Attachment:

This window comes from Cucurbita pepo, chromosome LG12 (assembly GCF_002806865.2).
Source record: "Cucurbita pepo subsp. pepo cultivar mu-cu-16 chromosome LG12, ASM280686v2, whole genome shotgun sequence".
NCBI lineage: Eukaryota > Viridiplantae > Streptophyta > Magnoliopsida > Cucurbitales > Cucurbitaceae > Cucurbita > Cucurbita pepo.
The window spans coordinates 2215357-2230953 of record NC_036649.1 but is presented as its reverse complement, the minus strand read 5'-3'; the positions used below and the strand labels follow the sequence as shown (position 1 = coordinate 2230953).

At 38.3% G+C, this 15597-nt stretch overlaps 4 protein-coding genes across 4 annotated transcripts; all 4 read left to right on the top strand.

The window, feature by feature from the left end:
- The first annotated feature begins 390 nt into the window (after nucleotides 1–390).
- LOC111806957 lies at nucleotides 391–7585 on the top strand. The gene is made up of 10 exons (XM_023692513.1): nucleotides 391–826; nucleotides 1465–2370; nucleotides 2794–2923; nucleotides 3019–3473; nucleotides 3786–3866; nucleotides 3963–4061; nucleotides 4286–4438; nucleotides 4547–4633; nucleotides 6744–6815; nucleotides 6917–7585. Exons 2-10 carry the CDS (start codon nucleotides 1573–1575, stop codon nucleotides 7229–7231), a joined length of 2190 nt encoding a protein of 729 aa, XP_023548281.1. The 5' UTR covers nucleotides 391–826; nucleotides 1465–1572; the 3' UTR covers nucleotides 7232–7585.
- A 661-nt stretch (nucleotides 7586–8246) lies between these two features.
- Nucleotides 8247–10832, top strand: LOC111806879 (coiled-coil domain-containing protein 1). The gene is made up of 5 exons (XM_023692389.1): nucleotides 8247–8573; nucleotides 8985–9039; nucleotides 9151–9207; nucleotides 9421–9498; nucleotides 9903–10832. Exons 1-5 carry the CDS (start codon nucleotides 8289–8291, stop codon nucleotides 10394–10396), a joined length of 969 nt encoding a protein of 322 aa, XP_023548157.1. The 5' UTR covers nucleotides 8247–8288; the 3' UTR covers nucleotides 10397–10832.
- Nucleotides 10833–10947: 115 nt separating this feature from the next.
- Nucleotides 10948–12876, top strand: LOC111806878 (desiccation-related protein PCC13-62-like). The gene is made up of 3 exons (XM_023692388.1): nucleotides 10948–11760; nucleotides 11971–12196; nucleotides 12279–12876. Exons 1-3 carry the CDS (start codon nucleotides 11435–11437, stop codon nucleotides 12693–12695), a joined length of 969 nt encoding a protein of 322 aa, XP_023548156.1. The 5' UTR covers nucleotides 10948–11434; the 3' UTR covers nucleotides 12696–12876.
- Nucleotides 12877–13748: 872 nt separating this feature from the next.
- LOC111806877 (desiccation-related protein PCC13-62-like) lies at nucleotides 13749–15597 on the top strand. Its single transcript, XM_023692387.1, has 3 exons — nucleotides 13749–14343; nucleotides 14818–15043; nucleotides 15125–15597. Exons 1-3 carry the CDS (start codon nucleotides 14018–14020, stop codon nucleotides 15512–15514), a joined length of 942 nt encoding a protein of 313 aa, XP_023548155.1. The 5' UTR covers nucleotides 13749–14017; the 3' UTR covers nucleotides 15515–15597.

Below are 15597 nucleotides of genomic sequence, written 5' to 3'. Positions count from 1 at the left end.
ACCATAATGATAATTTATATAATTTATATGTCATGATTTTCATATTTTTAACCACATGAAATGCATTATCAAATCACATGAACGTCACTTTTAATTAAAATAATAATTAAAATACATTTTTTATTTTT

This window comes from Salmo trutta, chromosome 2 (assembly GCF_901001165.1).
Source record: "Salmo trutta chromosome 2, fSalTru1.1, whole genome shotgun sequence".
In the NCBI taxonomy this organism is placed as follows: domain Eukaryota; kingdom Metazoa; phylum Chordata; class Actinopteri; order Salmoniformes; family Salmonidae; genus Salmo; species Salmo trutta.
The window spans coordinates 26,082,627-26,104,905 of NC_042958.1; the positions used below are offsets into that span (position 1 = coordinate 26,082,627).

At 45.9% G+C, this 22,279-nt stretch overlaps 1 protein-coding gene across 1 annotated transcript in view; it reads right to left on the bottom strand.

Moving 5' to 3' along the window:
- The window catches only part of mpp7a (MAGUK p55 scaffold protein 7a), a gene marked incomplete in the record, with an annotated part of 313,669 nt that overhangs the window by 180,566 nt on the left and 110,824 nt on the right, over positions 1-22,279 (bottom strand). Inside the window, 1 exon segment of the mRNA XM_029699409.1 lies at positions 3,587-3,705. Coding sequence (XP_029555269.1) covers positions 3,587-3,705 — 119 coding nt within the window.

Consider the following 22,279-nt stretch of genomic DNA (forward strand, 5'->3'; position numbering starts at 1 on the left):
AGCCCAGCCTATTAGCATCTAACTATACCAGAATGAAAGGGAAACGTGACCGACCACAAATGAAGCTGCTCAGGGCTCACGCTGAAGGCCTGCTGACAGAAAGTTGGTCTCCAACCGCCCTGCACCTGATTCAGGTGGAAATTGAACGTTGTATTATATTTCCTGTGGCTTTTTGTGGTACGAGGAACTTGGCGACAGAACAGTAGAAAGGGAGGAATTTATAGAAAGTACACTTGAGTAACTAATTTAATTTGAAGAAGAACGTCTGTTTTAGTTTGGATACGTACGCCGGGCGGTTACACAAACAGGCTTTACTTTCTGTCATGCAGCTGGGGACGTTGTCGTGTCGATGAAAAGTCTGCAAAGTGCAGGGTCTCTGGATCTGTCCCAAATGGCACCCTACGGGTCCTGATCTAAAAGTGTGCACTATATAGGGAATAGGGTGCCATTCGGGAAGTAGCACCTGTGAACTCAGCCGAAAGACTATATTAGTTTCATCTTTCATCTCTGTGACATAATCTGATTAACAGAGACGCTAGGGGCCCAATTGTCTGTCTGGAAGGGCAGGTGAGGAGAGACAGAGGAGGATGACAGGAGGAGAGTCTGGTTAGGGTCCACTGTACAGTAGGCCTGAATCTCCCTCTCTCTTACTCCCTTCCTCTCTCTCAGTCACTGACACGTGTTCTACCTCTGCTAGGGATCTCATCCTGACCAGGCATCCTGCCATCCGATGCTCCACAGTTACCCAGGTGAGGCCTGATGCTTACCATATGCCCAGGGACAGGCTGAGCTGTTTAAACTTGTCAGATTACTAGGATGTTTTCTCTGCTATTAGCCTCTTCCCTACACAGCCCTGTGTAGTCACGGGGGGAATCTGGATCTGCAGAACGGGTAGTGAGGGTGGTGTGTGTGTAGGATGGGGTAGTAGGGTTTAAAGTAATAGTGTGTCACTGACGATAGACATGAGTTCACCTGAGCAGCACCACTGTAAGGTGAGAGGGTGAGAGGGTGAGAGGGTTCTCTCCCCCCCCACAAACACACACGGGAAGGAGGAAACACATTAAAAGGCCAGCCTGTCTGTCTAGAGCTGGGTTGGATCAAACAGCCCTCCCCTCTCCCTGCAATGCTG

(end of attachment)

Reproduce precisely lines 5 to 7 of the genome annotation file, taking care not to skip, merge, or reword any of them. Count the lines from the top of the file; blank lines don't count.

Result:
At 38.3% G+C, this 15597-nt stretch overlaps 4 protein-coding genes across 4 annotated transcripts; all 4 read left to right on the top strand.

The window, feature by feature from the left end:
- The first annotated feature begins 390 nt into the window (after nucleotides 1–390).